New “miRacles” for Human Health

Two RNA Institute scientists produce a nanotechnology approach that detects disease biomarkers at lower cost.

Bijan Dey, left, and Ken Halvorsen at work on muscle stem cell culture in the Life Sciences Research Building tissue culture facility; at right is a Dey-Halvorsen conceptualization of a DNA nanoswitch looped in the presence of a target microRNA. (Image by Andrew Hayden)

ALBANY, N.Y. (March 27, 2019) — The path to studying microRNAs in diseases will be easier and cheaper, thanks to a new method developed by a team of researchers at the University at Albany.

The team, led by Ken Halvorsen and Bijan Dey, principal investigators in UAlbany’s RNA Institute, has created a DNA nanotechnology approach that enables label-free and unamplified detection of cellular microRNAs using gel electrophoresis.

MicroRNAs are short molecules of RNA (ribonucleic acid) that are involved in gene regulation. In diseases, certain microRNAs can have abnormal levels, which make them potentially useful molecules for therapeutics or diagnosis of various illnesses.

Detection of microRNAs, however, due to their small size and low levels, can be arduous and expensive, often requiring amplification, labeling or radioactive probes before they can be used for research and clinical purposes.

Halvorsen and Dey’s study, titled “Cellular microRNA detection with miRacles: microRNA activated conditional looping of engineered switches,” and published in the March 13 issue of Science Advances, has demonstrated detection without expensive equipment or reagents.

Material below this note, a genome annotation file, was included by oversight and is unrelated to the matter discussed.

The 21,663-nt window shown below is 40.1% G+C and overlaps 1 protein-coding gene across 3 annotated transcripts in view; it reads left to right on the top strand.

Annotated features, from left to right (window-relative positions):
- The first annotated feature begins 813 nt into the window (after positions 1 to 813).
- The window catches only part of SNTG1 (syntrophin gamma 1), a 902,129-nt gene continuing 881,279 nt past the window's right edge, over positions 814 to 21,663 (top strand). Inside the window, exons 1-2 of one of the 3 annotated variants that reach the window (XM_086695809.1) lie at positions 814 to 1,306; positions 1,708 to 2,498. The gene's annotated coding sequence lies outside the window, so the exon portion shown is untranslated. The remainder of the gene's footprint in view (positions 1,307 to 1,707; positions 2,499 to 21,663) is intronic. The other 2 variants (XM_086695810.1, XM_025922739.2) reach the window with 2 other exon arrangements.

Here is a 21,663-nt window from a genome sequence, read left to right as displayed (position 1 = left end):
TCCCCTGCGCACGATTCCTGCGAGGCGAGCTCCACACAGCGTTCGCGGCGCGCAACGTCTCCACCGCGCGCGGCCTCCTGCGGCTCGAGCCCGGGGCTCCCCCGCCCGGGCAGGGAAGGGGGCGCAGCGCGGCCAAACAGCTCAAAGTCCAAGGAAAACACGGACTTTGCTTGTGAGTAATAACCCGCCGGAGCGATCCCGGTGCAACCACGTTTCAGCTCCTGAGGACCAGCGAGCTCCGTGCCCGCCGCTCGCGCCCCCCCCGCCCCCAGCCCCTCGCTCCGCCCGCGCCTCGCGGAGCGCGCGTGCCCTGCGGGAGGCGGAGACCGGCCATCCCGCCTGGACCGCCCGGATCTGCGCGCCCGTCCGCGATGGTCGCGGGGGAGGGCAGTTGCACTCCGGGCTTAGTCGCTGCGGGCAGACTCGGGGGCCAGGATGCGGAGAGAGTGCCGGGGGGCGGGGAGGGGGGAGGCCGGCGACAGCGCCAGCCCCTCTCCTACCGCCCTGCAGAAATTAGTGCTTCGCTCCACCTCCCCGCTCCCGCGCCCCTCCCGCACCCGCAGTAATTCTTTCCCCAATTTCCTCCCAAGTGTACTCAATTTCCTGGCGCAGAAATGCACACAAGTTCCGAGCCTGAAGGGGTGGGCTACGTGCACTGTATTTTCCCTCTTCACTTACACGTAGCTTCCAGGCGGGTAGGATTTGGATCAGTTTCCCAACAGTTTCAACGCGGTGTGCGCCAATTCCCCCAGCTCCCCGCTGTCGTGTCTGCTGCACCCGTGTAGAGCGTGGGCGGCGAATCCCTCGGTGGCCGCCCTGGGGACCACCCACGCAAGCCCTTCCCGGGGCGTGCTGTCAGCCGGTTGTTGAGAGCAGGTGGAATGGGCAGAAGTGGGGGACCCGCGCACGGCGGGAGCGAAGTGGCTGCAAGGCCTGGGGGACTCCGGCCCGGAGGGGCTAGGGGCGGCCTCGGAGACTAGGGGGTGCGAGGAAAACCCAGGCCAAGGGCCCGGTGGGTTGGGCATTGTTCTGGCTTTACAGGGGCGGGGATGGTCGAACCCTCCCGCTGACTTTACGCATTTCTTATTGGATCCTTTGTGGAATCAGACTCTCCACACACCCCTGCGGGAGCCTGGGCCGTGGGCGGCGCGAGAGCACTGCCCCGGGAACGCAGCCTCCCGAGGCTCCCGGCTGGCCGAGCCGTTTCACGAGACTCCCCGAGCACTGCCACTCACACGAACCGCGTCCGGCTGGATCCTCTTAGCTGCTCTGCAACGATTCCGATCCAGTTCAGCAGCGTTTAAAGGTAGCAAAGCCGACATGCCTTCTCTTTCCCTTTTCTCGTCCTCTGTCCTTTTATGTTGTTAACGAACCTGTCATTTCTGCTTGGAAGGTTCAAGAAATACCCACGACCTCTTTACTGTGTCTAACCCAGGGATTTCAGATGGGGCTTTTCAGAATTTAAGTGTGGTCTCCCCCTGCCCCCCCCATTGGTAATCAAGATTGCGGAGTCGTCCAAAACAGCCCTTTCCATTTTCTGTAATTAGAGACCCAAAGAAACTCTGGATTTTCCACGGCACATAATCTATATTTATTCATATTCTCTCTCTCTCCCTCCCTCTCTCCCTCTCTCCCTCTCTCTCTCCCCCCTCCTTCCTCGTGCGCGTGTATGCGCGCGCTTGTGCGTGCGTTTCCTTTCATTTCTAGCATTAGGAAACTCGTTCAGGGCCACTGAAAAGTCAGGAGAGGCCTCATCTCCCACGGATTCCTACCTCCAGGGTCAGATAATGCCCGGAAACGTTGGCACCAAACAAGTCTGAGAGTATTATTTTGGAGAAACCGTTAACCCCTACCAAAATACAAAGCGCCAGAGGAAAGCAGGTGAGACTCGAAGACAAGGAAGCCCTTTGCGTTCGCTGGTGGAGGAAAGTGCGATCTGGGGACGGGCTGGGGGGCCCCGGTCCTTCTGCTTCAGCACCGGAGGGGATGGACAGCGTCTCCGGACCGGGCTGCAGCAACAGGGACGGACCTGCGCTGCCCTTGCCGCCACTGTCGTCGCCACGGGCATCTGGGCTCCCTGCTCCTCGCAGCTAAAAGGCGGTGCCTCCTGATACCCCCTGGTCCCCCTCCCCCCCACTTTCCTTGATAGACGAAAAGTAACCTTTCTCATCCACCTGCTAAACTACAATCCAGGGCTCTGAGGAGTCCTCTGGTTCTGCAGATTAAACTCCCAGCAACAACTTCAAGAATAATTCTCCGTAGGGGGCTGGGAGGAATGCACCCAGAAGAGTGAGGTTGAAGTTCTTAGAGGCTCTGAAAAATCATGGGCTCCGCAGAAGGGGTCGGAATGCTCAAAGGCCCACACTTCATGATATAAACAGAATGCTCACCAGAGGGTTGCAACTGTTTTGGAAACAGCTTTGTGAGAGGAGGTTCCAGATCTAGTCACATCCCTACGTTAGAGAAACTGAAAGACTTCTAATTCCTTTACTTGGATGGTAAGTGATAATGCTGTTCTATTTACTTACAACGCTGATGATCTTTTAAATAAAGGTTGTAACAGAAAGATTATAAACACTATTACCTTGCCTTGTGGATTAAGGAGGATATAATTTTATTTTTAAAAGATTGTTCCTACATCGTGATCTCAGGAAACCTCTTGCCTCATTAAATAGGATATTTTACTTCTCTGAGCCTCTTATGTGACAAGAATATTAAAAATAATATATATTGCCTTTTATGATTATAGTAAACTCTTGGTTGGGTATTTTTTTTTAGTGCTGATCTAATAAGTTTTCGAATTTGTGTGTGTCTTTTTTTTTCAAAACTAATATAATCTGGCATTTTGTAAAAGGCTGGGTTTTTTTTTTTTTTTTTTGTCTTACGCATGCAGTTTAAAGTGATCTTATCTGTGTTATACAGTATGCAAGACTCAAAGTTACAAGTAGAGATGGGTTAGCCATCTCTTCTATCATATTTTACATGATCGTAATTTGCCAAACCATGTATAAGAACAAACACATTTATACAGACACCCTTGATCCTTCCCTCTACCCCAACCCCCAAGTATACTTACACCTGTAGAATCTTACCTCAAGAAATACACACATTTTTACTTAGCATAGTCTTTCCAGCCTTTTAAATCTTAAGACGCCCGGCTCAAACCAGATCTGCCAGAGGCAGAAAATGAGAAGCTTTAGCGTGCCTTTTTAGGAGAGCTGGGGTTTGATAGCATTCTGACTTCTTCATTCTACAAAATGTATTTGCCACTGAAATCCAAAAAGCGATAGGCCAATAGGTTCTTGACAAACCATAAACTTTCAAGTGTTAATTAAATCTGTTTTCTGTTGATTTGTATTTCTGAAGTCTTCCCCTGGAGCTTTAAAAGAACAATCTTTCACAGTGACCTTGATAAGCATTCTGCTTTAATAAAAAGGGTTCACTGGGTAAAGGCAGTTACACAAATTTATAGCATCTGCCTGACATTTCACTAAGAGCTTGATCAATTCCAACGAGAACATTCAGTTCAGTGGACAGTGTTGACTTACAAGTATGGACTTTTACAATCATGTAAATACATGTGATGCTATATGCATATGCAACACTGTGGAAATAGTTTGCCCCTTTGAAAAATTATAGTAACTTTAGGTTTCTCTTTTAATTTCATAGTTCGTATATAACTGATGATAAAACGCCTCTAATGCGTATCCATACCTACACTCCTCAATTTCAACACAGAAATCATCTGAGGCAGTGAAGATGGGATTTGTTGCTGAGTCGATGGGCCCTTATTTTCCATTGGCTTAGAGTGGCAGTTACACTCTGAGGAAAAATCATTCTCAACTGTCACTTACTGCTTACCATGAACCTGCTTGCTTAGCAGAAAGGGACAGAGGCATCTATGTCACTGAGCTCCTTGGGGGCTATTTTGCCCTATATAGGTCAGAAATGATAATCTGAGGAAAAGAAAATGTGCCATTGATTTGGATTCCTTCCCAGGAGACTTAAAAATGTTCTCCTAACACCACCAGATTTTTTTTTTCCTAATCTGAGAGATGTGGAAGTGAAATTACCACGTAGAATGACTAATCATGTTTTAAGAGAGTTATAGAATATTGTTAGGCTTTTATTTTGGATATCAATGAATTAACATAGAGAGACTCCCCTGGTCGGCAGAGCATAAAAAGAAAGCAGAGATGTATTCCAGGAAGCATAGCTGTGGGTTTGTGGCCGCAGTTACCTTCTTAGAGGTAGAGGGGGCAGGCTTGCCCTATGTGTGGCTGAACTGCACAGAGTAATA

“We have used recent advances in DNA nanotechnology to create a switch made from DNA that can sense microRNAs and react by changing shape,” said Halvorsen. “Our approach is minimalistic, involving just a single mixing step, eliminating much of the cost and complexity typical to microRNA detection. We show how our method can detect various microRNAs from biological samples, and can be performed on the benchtop in as little as one hour.”

“We call it ‘miRacles,’” he added, “for ‘microRNA activated conditional looping of engineered switches,’ and it can be easily adopted by any lab.”

In the field of DNA nanotechnology, synthetic DNA is often used to build different shapes and structures. “Here, we use this concept to build a simple switch,” said Arun Richard Chandrasekaran, one of the lead authors on the study. “And we use the programmability of DNA to make this a plug-and-play device, so we can quickly custom make nanoswitches for any target.”

Dey commented, “This highly accessible technology, aiding biologists in the discovery and validation of microRNA biomarkers, has clinical potential as a simple, low cost way to detect biomarkers at the point-of-care. The miRacles technique then could be adapted for clinical use in detecting or monitoring diseases.”

The study was supported by grants from the National Institutes of Health through the National Institute of General Medical Sciences and the National Cancer Institute, and by the American Heart Association.

Other members of The RNA Institute research team that supported the study were Molly MacIsaac and Oksana Levchenko, undergraduate research assistants in Biological Sciences; Madeline Andres, an undergraduate research assistant from Cornell University; Lifeng Zhou, a UAlbany postdoctoral associate; and Paromita Dey, a senior research specialist.

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